This firm was organised in Dresden in 1894 to manufacture machinery for the production of cardboard boxes, packing and packing materials. After the Great War the firm began a phase of expansion that saw the acquisition of several complementary firms, including the Metallwaren und Maschinenfabrik “Metama” of Torgau, the Donar-werk Werkzeugmaschinenfabrik of Dresden, and the Jagenberg Werke of Düsseldorf. The expanded product line includes manufacturing and processing equipment for leather goods, bookbinding and bottling.

Donar-werk Werkzeugmaschinenfabrik AG, Dresden (machinery for leatherworking)
Jagenberg Werke AG, Düsseldorf (bottling equipment)
Metallwaren und Maschinenfabrik “Metama” AG, Torgau (industrial processing equipment)


Monday, May 28th 2012, 8:43pm

Apollo Plantectorwerk AG

This firm was constituted in 1922 to carry on the business of the Apollo-Werk C. Allendorf, a manufacturer of pumps and other mechanical equipment in the town of Gößnitz. Its product line includes centrifugal pumps, piston pumps, piston compressors, cast grey iron and cast steel components. The present work force exceeds three hundred.


Tuesday, May 29th 2012, 1:32am

Maschinenfabrik Kappel AG

This firm was founded in 1867 by Moritz Albert Voigt to manufacture machinery for the Saxon textile industry, and workshops were set up in Chemnitz-Kappel as the Strickmaschinenfabrik Voigt. In 1872 it was converted to a joint stock company and in 1888 it adopted its current title. In 1914 the firm abandoned the manufacture of textile machinery and began the production of typewriters, as well as goods to the order of the Prussian War Ministry. Production of typewriters continued in the postwar period, with more than 200,000 units being produced to date. At the present time the firm employs 1,500 workers with a daily output of more than five hundred machines.


Wednesday, May 30th 2012, 2:45am

Rockstroh-Werke AG

This firm, was organised in 1887 as Maschinenfabrik Rockstroh und Schneider Nachfahren, originally had its factory in Dresden-Löbtau, but relocated to Heidenau in 1897, and subsequently adopted the current corporate style. The firm began as a manufacturer of printing presses and associated tooling, and came to specialise in the manufacture of platen presses, high-speed printing machines and stamping presses. In the 1930s it further expanded its line of printing equipment to include half-tone high speed printing machines, two-color offset presses, and oscillating printing equipment, all of which was marketed under the “Merkur” brand; it continues to manufacture stamping and moulding presses under the “Herkules” brand name. It presently employs some one thousand five hundred workers.


Wednesday, May 30th 2012, 8:24pm

Leobersdorfer Maschinenfabrik AG

Josef Berger established his mechanical workshop in the town of Leobersdorf in 1853, where he undertook the manufacture of castings, mechanisms for brick works, sugar factories, rolling mills, steam boilers, steam engines and artillery projectiles. In 1871 the enterprise came under the control of the financier Jakob Neumann, who in 1887 sold the works to Ganz und Compagnie of Budapest. In the 1890s the firm became one of the first enterprises in Austria manufacture water turbines, and the manufacture of cast-steel types for railway use was begun. Other items manufactured at this time included electric motors, direct current generators and the switchgear. In 1903 the firm became the first factory in Austria to manufacture engines to Rudolf Diesel’s patents, supplying them to the Imperial and Royal Navy. At the time of the outbreak of the Great War the firm employed more than twelve hundred employees.

In the postwar period the firm concentrated its efforts on the manufacture of water turbines, diesel engines for power generation and associated equipment. In 1925 the firm took up the production of air and gas compressors and pumps. At the present time more than 1,500 workers are employed.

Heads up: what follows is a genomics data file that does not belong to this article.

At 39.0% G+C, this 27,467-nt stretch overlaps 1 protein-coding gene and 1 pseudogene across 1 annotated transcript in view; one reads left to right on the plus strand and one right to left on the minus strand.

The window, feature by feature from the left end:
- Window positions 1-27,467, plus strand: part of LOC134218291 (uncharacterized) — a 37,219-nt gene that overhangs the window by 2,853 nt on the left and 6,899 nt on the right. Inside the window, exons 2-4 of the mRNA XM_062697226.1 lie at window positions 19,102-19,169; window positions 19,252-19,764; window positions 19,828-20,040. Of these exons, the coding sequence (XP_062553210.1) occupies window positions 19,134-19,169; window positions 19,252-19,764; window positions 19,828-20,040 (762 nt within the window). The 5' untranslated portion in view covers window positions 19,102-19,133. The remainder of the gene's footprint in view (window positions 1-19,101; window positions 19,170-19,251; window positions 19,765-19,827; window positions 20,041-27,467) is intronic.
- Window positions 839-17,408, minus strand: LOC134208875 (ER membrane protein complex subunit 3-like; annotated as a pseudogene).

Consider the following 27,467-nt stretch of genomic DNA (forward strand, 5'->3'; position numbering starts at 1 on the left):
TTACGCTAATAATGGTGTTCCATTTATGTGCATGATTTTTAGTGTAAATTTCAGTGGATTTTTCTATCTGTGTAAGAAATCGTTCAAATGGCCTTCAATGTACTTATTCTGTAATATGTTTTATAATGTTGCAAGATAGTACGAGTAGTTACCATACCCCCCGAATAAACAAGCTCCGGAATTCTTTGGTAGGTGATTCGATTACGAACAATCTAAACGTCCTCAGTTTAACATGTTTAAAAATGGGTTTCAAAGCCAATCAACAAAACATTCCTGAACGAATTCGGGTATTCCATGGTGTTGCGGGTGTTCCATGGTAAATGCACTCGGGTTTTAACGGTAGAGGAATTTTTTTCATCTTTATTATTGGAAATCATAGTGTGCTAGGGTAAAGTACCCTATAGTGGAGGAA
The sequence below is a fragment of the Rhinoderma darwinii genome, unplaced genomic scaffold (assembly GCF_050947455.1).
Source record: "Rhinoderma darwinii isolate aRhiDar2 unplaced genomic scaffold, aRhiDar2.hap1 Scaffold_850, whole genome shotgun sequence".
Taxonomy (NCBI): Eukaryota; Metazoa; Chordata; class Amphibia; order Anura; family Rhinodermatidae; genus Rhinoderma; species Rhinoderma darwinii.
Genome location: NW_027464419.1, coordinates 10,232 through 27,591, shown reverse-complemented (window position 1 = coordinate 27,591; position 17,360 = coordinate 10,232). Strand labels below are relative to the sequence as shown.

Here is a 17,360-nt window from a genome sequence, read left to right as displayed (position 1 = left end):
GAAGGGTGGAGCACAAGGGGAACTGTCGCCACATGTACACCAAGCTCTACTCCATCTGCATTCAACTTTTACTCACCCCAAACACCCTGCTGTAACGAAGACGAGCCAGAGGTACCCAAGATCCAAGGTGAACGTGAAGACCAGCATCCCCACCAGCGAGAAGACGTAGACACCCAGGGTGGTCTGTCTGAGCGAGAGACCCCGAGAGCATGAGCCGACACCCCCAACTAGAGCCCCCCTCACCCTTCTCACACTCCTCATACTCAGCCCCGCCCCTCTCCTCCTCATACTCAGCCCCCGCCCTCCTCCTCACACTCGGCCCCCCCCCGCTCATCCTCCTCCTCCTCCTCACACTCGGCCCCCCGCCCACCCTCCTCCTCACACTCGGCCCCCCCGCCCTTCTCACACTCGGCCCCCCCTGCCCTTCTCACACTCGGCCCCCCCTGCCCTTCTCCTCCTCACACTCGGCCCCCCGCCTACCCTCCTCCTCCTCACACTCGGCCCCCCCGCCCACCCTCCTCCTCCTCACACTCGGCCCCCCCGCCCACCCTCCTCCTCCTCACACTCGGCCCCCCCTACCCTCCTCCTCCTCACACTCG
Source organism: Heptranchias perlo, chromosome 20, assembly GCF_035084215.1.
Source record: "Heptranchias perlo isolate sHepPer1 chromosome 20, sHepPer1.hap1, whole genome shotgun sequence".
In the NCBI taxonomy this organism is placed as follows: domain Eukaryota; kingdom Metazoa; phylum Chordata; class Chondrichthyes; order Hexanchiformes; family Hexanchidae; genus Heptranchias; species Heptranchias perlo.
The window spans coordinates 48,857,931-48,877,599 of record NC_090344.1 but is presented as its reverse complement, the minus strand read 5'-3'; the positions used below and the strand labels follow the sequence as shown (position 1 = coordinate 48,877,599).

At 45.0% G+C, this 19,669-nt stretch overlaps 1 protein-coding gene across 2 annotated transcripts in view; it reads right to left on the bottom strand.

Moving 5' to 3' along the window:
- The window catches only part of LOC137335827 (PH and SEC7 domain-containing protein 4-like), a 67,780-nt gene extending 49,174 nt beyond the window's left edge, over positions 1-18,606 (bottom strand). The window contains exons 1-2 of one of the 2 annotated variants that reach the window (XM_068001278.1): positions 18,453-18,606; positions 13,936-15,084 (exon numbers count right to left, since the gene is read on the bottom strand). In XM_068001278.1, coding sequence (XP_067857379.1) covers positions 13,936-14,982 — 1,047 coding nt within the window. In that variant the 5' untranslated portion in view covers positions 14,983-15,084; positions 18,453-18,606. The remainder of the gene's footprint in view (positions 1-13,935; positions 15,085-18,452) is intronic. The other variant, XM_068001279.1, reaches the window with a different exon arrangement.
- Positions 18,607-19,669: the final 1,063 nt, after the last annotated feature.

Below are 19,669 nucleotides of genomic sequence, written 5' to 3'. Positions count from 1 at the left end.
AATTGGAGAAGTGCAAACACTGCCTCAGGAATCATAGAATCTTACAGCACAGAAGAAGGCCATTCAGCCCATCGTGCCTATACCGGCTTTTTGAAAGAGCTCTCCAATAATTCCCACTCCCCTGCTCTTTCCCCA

Sunday, June 3rd 2012, 1:52pm

Apparatebau für Kältetechnik Bitzer KG

This firm was founded in 1934 by the engineer Martin Bitzer in the town of Sindelfingen, to manufacture commercial refrigeration equipment and its components; the firm’s first products were expansion valves and two-cylinder DC piston compressors of proprietary design. It has since moved into the design and fabrication of custom refrigeration or air-conditioning systems for commercial and industrial firms. It presently employs more than two hundred technical and factory workers at its Sindelfingen facility.


Tuesday, June 5th 2012, 7:52pm

Altendorf Maschinenbau AG

In 1906 Wilhelm Altendorf, a Berlin furniture manufacturer, built and patented the world’s first sliding table saw, which he used in his Berlin workshops. In 1919, following the Great War, he relocated his business to the city of Minden in Westphalia, and began to market his saws to other wood-working concerns, a decision which changed his firm from furniture manufacturer to machine builder. The factory expanded over the next two decades as sales of the sliding table saw were brisk; they proved invaluable in the rapid cutting of the new plywood materials. An improved design of sliding table saw was introduced in 1934, and was followed by saws capable of cutting composite panels used in new house construction techniques. The firm presently employs five hundred workers at its factory in Minden and sells its products around the globe.


Wednesday, June 6th 2012, 1:38am

Knoevenagel und Compagnie KG

Based in the city of Hannover, this firm was founded in 1856 by the engineer Albert Knoevenagel. At the outset the firm manufactured band saw machines, machine tools and agricultural equipment, and constructed its first steam engine in 1860. In 1862 it acquired the premises of the former Wagenfabrik Lücke and began the manufacture of railway goods wagons for the Hannoverian state railways and other railways in northwestern Germany. At this time it also manufactured switches and other apparatus for the railways. In 1880 the firm began the manufacture of steam boilers of patented design, which soon became a major part of its business.

In 1887 the firm constructed a new foundry for metalworking and concentrated its activities in a new facility in the district of Vahrenwald. Solid growth in the years prior to the Great War laid the foundation for its survival in that time of trial, and the firm was able to recover quickly thanks to the demand for railway materials. At the present time it employs more than six hundred workers, in the main production areas of mechanical engineering boilers and ancillary apparatus construction, of specialist woodworking machinery, of drilling machines and of railway equipment.